The museum will be an important means of public outreach for the Institute and the wider University. In this context, we will be able to bring the research work of Institute staff to a much greater audience. This research encompasses not only the natural sciences, and ice in particular, but also our work on the indigenous peoples of the Arctic and the history and governance of the polar regions. This multi-disciplinarity has been a feature of the Institute's research profile since its foundation in 1920 by Frank Debenham, himself a member of Scott's last expedition.

2009 has also been a busy year for exhibitions, despite the extensive building works at the Institute. Early in the year, several art exhibitions took place in the foyer, and travelling exhibitions were also held at several venues. An exhibition of polar portraits, 'Face to Face', was held at the Explorers Club in New York, where both the Director and Heather Lane, Keeper of Collections at the Institute, gave lectures. We have also been working closely with the American Museum of Natural History in New York to develop a centenary exhibition about Captain Scott and the Terra Nova expedition, which will open in 2010 before touring internationally during the centenary period.

The 'Freeze Frame' project, funded to almost £425,000 by the Higher Education Funding Council's Joint Information Systems Committee, was also formally launched in March. The project allowed us to digitise over 20,000 photographic negatives from our polar collections, and to produce a comprehensive web interface for their wider use for educational purposes. The site has proved hugely popular and a valuable resource for teaching about the Arctic and Antarctic in schools throughout the UK and beyond. Another important initiative launched in both London and Paris was a limited-edition portfolio of 48 prints from the Terra Nova expedition, produced using the platinum process from scans of Herbert Ponting's original glass-plate negatives. This collaboration with the fine-art printer Salto Ulbeek of Belgium should yield a substantial sum in support of the Institute's museum, archive and picture library.

It was pleasure to welcome HSH Prince Albert II of Monaco to the Institute in May. Prince Albert viewed the Institute's historic collections and gave a talk on his recent visit to Antarctica, emphasising the importance of climate-change research in understanding how the polar regions may respond to future environmental change. The Prince Albert II Foundation has generously agreed to support our research on ice-sheet stability through the funding of a post-doctoral research associate and that on Arctic governance by helping to fund an international discussion meeting.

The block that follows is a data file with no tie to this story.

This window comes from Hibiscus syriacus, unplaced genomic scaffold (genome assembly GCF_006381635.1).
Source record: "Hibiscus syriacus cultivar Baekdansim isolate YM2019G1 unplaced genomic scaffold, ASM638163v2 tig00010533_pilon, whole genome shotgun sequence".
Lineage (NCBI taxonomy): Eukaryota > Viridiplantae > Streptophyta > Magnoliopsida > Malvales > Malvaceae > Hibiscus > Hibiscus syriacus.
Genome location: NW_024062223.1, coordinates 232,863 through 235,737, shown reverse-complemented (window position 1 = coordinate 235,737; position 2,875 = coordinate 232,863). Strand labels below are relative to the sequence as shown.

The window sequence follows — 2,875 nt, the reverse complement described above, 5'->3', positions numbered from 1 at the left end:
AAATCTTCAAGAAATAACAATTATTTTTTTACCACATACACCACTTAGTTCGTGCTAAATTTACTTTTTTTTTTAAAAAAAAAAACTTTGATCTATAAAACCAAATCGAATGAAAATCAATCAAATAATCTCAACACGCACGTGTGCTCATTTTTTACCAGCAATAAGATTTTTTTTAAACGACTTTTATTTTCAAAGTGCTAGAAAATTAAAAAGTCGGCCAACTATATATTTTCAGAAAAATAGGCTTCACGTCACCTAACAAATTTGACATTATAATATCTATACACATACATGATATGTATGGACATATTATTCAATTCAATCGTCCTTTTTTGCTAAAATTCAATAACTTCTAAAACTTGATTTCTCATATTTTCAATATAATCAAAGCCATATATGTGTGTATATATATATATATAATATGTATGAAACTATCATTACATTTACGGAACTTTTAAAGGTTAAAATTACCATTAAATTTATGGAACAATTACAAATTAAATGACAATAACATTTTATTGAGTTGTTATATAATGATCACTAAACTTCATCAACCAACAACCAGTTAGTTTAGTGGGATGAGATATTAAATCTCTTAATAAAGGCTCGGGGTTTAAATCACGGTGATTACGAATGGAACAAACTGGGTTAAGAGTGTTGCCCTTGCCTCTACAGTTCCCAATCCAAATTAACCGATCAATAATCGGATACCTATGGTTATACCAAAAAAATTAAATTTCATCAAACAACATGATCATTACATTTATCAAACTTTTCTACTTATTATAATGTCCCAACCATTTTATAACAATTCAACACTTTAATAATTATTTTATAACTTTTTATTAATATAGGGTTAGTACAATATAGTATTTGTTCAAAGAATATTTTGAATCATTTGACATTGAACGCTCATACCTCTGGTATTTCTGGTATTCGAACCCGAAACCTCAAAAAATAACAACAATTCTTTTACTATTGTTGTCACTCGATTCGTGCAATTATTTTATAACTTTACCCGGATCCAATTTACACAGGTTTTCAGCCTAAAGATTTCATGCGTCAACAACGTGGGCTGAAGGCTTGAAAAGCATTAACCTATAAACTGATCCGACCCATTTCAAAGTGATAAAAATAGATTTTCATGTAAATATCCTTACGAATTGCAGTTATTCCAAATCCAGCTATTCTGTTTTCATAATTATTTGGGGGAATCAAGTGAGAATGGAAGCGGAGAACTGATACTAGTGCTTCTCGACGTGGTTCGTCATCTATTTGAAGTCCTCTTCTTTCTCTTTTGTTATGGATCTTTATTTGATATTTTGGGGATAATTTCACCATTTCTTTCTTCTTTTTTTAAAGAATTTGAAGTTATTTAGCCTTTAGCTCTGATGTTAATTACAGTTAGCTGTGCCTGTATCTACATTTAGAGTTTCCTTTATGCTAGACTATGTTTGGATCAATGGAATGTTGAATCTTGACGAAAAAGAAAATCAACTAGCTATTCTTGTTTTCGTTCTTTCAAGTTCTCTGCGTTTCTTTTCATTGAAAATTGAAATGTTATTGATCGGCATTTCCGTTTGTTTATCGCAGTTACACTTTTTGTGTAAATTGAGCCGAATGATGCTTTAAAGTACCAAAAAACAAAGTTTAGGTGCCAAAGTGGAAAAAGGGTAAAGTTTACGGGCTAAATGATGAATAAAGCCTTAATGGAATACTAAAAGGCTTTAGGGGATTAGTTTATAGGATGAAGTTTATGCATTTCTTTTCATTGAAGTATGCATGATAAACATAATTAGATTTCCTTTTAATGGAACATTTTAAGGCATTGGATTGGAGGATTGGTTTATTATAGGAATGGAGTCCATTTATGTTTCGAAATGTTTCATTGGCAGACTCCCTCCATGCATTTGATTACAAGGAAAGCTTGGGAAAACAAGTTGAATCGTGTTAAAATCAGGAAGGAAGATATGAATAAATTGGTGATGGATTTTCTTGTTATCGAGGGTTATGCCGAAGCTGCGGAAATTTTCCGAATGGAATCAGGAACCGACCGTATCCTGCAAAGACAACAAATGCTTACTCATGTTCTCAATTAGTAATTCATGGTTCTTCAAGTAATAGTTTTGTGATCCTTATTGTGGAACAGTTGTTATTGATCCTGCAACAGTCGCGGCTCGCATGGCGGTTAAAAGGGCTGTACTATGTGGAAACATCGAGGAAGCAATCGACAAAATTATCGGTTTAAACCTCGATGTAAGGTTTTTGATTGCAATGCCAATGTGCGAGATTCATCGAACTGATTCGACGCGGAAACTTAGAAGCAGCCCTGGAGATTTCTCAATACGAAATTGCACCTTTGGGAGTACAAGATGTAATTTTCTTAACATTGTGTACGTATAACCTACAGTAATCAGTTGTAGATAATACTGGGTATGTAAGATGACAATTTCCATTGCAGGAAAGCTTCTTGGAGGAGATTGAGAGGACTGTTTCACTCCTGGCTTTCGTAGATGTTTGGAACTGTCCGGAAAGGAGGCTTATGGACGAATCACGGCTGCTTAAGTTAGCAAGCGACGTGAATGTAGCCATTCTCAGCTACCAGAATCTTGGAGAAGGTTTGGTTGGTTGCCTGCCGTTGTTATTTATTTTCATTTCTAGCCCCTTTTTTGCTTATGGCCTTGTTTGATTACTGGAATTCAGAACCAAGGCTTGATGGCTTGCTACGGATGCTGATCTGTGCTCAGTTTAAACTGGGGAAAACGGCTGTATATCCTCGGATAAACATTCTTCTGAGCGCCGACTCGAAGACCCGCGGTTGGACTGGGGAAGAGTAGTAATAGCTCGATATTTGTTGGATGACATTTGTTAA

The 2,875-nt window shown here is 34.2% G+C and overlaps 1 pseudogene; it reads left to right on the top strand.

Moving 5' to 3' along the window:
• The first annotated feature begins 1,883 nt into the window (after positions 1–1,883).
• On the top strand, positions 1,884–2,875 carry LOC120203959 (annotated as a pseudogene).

Members of the Institute were involved in field research programmes in both the Arctic and Antarctic during the year. Arctic work included visits to Siberia, Svalbard, Iceland and Greenland. I spent five weeks aboard Britain's ice-strengthened research vessel James Clark Ross investigating ice-sheet growth and decay on the continental shelf of West Greenland, and then worked as part of an international team using airborne radar methods to measure the thickness and bed properties of huge drainage basins of the East Antarctic Ice Sheet. While at the McMurdo Sound base, I was able to visit the historic huts at Cape Evans and Hut Point that were the bases for Captain Scott's Terra Nova and Discovery expeditions, respectively.

It is, once again, a pleasure to record my thanks to the staff of the Scott Polar Research Institute for the time and commitment that they have shown in making possible the breadth of work that we undertake. This has been a particularly busy year, involving much upheaval during the museum building works – our staff have coped with this admirably.

Professor Julian Dowdeswell